4. How can the global community better support not only the needs, but the rights of refugees to receive safe, effective, and affordable maternal and newborn healthcare?
To achieve this, first and foremost, there must be increased funding to provide and sustain essential SRMNH services for refugees. Reduced funding, particularly in the context of the COVID-19 pandemic, and lack of decentralized funding at the district and facility levels have created catastrophic out-of-pocket payments, further pushing already vulnerable households into extreme poverty. Secondly, support must be provided to strengthen capacities for implementing an essential package of quality SRMNH and rights-based information and services within a life-course approach, both at the national and sub-national level, and that is responsive to emergencies and fragile contexts. Poor health system management and lack of quality routine, disaggregated SRMNH data, especially at sub-national levels, impact the ability to implement tailored evidence-based strategies to improve access to quality SRMNH care for refugees. Lastly, we need an enabling environment for the SRMNH workforce, especially midwives, to provide essential SRMNH services, as well as improved and resilient supply chains to effectively forecast, procure, distribute, and track the delivery of SRMNH commodities and supplies.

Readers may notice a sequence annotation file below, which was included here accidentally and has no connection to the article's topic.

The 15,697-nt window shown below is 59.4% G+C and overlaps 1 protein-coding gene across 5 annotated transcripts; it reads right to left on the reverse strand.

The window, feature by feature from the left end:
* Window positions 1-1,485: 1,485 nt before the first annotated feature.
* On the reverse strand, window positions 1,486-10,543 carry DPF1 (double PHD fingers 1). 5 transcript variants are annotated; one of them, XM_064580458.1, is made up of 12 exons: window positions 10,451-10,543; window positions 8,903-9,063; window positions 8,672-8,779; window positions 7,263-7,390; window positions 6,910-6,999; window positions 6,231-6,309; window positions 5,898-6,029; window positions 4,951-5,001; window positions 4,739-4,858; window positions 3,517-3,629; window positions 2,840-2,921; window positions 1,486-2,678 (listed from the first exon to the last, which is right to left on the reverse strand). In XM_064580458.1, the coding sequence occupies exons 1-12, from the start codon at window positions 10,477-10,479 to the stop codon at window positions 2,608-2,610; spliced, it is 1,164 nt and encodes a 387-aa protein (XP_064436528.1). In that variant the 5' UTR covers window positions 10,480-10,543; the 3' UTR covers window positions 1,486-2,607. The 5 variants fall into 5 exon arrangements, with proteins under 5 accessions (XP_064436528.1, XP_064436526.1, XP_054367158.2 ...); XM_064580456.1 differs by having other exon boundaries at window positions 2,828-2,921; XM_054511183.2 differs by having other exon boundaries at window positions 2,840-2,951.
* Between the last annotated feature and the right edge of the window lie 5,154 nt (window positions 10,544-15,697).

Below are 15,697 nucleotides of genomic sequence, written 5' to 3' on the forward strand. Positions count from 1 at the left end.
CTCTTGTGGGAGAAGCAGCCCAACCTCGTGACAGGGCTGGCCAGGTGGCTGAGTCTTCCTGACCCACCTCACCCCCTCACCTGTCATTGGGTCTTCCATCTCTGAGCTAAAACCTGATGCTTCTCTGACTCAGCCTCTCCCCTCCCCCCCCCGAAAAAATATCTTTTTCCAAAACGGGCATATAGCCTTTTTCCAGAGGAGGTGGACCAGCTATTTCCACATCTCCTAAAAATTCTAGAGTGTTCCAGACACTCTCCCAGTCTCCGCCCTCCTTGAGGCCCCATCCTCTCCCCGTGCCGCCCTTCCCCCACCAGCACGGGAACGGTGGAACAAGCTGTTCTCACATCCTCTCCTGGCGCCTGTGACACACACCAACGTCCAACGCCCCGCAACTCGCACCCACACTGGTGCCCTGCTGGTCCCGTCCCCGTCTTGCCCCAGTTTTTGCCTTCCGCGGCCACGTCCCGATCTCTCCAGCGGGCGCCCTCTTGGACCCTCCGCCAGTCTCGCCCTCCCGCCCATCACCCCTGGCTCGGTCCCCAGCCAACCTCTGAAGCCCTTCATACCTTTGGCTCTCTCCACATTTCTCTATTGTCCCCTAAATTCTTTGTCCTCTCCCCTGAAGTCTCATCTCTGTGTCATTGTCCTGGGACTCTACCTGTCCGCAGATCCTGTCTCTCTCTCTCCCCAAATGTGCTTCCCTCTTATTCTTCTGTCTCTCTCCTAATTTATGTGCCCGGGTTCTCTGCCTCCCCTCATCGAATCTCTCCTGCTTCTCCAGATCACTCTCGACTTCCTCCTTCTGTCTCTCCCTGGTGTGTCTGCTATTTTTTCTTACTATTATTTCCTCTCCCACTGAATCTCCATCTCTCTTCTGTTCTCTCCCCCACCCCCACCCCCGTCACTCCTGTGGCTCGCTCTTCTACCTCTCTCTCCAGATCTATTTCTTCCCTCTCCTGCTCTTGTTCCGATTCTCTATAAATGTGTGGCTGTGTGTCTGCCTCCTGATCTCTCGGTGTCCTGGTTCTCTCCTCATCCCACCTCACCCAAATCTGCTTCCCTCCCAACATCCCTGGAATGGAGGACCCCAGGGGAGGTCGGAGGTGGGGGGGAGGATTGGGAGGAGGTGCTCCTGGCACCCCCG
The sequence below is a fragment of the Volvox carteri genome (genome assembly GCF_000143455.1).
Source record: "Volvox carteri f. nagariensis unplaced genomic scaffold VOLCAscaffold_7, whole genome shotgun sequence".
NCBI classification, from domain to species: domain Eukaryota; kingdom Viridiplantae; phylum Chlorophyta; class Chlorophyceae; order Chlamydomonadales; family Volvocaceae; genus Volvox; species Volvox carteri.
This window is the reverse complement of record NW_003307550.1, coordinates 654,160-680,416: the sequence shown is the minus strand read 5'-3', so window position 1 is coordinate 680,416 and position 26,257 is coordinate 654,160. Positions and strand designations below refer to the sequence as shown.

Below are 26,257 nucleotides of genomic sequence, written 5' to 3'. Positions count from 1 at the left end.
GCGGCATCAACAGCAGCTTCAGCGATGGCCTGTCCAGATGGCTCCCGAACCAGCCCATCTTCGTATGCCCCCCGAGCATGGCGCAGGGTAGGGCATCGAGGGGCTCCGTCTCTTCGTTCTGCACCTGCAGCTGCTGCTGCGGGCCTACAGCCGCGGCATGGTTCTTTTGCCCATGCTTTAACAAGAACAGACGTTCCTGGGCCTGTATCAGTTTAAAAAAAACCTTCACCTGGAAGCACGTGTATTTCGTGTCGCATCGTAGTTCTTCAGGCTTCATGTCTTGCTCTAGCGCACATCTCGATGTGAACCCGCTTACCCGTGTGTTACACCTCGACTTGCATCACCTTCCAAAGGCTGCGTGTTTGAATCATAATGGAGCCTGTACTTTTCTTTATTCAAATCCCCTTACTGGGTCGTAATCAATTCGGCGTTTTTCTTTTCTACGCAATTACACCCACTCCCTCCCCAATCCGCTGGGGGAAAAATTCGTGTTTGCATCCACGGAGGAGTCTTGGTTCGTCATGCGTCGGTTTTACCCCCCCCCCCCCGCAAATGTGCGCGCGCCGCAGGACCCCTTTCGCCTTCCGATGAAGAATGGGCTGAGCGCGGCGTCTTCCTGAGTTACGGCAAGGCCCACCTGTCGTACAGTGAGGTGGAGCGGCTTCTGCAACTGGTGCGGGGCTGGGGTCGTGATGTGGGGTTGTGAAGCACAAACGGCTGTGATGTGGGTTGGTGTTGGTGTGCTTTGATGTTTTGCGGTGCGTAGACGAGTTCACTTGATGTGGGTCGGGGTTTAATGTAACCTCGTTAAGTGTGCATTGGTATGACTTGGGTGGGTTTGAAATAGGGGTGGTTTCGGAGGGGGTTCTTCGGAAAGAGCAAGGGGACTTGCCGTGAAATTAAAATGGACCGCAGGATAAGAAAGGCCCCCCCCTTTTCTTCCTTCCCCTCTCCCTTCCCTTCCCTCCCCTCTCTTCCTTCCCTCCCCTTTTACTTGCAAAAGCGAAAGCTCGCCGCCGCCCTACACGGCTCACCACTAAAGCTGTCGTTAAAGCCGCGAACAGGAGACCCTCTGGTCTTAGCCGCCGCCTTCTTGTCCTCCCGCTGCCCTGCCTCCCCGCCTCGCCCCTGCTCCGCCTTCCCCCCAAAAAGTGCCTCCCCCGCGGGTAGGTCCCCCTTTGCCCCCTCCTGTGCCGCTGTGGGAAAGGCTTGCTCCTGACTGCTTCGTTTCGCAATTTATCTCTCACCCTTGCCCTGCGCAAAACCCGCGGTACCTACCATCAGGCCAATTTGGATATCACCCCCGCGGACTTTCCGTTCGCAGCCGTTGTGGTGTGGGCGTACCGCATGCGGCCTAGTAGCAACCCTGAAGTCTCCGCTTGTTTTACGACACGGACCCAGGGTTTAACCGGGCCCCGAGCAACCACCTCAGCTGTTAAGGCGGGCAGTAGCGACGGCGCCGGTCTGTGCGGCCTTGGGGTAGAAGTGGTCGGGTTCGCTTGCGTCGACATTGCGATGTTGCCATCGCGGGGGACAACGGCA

5. In May, AlignMNH hosted the International Maternal Newborn Health Conference in Cape Town, South Africa, what were some of your takeaways from that conference particularly relevant to MNH care for refugees?